Antitrust laws are the laws of competition, which were set to check the abuses made by the Big Trusts and monopolies in the 19th century.
The firsts laws against monopolistic practices were "The Interstate Commerce Act of 1887" and "The Sherman Anti-Trust Act of 1890".
1 example of an antitrust effort could have been dropping drastically the price of a product or service only in certain area despite losing profit, if another company enters the business with a slightly better price, in order to eliminate that competition. So the big company choose to lose money in that area solely for the purpose of expel the competitor and put them out of business.
Another example is the collusion between several companies to set an specific same price on certain item they sell separately, in order to control the market.
A key example: The Sherman Anti-Trust Act
The Sherman Anti-Trust Act was the first measure by Congress to prohibit trusts. It was passed by Congress in 1890. A trust was when stockholders in multiple companies transferred their stock shares to a single group of trustees. Thus a whole industry area could be dominated by a single "trust" organization, destroying the free market of business competition. This was a monopolistic practice which the Sherman Anti-Trust Act ended. Thus the Sherman Anti-Trust Act directly went against the idea of those who believed business success should be based on large business owners colluding with one another.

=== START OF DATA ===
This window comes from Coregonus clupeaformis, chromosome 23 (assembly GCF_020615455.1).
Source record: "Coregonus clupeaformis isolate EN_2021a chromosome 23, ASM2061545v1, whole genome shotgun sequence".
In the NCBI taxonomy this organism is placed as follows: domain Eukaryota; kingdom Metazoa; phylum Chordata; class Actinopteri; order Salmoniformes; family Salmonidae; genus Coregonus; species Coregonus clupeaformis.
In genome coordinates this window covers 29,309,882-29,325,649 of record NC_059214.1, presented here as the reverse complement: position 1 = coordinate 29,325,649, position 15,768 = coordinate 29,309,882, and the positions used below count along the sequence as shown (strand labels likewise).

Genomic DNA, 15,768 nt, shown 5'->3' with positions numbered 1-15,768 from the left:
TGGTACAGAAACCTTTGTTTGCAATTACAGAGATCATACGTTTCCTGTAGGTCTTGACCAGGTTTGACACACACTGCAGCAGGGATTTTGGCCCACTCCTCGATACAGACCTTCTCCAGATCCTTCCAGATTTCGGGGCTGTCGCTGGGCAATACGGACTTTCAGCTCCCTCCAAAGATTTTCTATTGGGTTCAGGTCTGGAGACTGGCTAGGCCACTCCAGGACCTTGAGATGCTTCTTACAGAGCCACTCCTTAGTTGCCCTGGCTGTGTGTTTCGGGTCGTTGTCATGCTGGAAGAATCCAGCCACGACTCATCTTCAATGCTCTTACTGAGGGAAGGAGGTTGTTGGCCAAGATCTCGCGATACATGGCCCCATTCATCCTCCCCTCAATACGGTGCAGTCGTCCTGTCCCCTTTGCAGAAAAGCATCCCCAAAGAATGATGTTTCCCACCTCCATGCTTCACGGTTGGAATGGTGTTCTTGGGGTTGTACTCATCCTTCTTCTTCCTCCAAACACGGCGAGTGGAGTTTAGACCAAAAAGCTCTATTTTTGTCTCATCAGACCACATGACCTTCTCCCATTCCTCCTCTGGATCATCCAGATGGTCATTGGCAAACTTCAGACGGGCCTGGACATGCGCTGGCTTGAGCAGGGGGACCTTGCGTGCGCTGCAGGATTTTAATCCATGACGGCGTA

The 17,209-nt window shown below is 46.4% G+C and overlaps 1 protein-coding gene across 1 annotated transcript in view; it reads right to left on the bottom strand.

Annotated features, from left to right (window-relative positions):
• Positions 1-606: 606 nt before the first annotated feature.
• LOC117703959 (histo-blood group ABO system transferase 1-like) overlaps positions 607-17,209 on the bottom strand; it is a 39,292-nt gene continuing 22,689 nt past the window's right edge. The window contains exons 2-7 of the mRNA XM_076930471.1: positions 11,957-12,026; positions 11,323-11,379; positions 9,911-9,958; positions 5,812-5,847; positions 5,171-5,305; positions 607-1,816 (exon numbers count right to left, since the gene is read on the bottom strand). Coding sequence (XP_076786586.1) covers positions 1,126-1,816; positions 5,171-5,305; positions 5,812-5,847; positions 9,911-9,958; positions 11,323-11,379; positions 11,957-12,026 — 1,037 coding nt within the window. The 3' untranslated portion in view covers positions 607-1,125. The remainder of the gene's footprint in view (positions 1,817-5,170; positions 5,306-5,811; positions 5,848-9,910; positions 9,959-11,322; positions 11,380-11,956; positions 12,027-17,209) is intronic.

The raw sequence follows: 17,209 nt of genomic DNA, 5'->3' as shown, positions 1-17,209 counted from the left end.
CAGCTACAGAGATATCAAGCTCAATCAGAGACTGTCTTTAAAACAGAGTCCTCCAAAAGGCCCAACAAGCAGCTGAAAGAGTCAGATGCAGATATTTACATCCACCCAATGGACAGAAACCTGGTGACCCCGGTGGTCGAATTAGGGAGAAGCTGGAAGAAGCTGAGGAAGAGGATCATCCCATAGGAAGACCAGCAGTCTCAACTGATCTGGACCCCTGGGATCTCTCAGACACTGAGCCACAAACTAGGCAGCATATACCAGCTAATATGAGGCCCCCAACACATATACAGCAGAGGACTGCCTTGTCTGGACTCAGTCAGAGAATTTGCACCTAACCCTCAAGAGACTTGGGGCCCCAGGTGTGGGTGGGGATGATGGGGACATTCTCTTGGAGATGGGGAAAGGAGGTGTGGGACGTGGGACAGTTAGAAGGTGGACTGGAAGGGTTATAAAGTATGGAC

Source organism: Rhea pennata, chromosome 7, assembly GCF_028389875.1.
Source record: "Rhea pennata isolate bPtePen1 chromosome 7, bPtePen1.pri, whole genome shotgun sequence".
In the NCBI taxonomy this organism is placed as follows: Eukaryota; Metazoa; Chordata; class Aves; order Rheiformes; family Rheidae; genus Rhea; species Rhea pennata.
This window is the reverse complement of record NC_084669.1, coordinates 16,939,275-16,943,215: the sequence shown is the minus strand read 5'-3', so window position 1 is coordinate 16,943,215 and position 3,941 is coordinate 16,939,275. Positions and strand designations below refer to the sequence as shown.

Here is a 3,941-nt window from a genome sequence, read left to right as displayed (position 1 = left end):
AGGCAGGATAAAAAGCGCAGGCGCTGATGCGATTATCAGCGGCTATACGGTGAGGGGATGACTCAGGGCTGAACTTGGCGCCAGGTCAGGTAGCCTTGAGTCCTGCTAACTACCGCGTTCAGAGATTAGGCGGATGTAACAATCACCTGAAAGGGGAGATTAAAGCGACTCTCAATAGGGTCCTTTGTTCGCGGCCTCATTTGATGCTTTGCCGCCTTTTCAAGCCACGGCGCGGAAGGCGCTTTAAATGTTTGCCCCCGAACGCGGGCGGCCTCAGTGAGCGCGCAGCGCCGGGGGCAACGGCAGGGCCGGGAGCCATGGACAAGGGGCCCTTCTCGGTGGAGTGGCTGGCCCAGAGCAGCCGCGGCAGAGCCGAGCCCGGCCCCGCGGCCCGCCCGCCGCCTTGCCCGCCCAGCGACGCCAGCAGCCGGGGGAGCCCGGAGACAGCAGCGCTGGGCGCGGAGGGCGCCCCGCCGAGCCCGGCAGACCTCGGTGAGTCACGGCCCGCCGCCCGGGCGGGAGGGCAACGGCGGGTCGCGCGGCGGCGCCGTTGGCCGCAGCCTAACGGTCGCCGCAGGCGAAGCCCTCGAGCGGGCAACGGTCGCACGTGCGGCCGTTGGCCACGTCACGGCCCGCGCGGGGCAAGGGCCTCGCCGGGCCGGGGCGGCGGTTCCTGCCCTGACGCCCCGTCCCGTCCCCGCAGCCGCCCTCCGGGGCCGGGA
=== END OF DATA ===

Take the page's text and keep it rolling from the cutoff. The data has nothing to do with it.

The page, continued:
Initially the Sherman Antitrust Act was not well enforced by US courts. But when Theodore ("Teddy") Roosevelt took office as President in 1901, he pushed enforcement of the Act and worked to reign in the power of big businesses.